"We're a little concerned about the parabolic move we've seen in the A-Share market," said Mark Luschini, chief investment strategist at Janney Montgomery Scott. "But the H-Shares, which are Chinese-domiciled companies traded and listed in Hong Kong, are selling at a 25% discount to their A-Share counterparts, so there's much better valuation there."
He said Chinese stocks have been bid up due to anticipation that they would be included in the index, and also based on stimulus from the People's Bank of China, which is why he suggests being 'long, but cautious.'
Luschini said MSCI's decision was largely due to the immaturity of the Chinese market. "It's notorious that stocks listed in China are subject to a lot of retail buying and selling -- a lot of speculation, if not outright manipulation," he said.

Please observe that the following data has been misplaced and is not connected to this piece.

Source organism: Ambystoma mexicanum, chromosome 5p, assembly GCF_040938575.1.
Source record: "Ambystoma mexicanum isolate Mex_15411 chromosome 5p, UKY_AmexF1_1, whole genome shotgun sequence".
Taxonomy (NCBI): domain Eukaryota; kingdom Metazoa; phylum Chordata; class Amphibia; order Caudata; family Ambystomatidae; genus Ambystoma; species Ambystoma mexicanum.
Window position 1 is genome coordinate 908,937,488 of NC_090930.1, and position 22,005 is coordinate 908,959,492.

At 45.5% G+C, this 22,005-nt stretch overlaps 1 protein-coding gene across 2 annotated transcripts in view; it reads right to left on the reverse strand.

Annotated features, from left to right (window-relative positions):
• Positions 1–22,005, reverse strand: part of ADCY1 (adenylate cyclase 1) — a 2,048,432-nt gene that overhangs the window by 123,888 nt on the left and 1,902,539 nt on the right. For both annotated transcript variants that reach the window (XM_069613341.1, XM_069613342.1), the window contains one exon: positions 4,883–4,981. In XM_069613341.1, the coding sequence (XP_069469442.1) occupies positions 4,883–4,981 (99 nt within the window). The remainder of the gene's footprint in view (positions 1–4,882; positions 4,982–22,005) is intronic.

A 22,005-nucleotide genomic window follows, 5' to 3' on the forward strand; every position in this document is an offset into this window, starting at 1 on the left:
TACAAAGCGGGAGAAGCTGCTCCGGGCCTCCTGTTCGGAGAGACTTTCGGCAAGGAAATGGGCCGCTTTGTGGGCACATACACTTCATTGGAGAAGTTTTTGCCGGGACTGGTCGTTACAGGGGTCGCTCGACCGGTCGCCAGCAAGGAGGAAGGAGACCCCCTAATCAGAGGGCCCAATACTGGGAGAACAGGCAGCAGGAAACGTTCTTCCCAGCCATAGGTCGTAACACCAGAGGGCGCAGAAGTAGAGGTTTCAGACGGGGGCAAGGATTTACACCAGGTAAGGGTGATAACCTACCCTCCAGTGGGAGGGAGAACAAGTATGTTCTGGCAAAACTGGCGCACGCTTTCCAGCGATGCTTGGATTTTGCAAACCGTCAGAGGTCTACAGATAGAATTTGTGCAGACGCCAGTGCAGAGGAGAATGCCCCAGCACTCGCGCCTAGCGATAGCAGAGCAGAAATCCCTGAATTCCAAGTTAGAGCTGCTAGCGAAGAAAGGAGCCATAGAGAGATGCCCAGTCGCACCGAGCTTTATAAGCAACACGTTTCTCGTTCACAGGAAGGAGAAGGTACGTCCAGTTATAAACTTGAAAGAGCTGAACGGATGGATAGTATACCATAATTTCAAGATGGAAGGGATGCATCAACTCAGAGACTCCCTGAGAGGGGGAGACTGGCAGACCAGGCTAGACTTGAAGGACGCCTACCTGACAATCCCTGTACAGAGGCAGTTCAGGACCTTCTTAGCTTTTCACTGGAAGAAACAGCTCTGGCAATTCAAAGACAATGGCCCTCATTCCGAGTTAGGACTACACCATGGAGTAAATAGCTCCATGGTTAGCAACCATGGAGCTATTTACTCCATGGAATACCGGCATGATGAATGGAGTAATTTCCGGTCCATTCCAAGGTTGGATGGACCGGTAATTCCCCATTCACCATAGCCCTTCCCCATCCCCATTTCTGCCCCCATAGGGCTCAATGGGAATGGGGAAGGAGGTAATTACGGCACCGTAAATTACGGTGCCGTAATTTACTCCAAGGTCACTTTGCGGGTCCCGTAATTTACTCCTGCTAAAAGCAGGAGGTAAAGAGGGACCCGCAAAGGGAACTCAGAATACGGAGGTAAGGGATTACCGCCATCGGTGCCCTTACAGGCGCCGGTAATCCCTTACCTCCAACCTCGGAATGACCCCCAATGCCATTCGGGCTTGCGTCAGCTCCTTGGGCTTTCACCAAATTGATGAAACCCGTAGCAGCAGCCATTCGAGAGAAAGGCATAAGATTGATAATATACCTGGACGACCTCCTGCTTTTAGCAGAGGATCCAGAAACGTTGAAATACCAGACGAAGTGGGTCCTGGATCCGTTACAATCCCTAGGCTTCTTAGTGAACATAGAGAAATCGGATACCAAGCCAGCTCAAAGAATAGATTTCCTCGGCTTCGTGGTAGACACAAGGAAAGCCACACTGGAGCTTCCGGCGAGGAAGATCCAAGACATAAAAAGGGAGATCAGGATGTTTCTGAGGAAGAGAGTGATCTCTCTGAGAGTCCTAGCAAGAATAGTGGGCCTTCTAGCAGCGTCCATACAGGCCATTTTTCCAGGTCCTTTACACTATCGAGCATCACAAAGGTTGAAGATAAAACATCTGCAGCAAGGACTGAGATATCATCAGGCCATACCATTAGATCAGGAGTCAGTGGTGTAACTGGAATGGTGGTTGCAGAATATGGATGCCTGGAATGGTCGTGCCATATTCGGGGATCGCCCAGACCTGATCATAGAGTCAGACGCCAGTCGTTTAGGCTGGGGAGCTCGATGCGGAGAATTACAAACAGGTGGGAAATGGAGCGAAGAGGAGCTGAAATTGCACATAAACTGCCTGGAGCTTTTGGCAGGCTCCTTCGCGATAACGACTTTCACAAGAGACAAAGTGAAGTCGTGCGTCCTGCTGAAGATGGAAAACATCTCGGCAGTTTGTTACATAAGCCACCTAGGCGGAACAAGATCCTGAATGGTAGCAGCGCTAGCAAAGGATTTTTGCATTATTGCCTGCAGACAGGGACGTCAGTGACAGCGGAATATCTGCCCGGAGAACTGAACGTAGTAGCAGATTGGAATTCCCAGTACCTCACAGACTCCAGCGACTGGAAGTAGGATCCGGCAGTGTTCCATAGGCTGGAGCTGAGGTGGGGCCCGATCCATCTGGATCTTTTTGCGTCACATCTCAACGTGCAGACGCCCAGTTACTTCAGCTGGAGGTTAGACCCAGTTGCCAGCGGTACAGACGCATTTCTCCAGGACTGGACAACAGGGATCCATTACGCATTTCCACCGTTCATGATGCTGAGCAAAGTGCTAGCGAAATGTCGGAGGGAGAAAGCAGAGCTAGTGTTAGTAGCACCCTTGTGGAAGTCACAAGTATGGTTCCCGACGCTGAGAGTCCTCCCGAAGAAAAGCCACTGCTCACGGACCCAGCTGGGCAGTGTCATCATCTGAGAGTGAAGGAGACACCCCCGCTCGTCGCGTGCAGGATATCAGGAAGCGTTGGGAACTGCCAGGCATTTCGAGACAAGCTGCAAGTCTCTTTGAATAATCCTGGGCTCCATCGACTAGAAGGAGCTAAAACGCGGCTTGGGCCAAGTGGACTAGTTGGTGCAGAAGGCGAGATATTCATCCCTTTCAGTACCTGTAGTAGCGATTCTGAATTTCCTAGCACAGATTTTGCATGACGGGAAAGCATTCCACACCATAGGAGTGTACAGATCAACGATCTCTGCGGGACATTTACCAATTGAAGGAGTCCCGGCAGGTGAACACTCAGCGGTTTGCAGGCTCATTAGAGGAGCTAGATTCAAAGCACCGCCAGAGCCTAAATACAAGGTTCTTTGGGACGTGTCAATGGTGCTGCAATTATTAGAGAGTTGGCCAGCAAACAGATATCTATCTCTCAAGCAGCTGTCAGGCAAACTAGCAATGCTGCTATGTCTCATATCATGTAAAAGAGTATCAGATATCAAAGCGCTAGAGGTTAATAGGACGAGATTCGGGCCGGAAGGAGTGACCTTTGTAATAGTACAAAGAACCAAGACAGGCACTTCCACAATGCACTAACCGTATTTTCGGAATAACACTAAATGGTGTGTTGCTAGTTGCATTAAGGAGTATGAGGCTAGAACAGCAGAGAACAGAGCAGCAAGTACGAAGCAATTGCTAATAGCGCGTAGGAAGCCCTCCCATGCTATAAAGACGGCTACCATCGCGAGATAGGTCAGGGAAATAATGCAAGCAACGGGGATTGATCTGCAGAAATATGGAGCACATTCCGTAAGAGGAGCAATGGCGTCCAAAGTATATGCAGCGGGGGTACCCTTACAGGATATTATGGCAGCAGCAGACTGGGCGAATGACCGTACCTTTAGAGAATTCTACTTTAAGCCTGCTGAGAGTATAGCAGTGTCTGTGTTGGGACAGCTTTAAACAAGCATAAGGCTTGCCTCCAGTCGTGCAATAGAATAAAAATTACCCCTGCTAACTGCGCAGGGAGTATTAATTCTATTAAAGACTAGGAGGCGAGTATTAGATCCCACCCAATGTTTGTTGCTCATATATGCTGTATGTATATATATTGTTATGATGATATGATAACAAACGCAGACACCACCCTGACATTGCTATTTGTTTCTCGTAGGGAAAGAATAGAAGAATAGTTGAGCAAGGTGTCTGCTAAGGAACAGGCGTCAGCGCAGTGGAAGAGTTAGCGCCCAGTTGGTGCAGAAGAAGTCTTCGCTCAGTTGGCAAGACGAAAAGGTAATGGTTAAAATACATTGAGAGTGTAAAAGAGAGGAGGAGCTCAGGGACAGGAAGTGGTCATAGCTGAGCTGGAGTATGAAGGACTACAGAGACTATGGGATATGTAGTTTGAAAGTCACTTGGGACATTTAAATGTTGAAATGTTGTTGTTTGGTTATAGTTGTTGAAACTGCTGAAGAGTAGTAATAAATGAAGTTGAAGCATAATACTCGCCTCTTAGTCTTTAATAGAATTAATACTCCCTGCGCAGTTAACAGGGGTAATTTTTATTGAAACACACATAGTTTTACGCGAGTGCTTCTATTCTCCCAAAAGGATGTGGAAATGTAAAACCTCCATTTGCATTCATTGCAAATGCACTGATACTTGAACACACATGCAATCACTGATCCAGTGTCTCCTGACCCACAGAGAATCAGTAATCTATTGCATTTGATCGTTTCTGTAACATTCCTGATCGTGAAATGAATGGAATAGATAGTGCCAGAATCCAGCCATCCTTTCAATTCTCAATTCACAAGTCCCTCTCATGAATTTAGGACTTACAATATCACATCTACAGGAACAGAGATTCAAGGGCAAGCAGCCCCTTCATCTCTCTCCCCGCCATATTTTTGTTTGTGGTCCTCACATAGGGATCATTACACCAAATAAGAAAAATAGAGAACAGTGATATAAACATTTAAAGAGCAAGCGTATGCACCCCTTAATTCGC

The iShares MSCI Emerging Markets ETF has returned about 2% since the start of the year.
Stocks in China didn't react well to the news. The Shanghai Composite closed Wednesday's trading day at 5106.04, down 0.15%, after reaching an intraday high of 5162.79.
He said investors who have not yet made a commitment to investing in China should wait until the Chinese central bank's stimulus efforts have done more to improve economic conditions.
"We need to see the stimulus measures from the People's Bank of China actually start to work in the economy and right now there isn't clear evidence that's occurring," he said.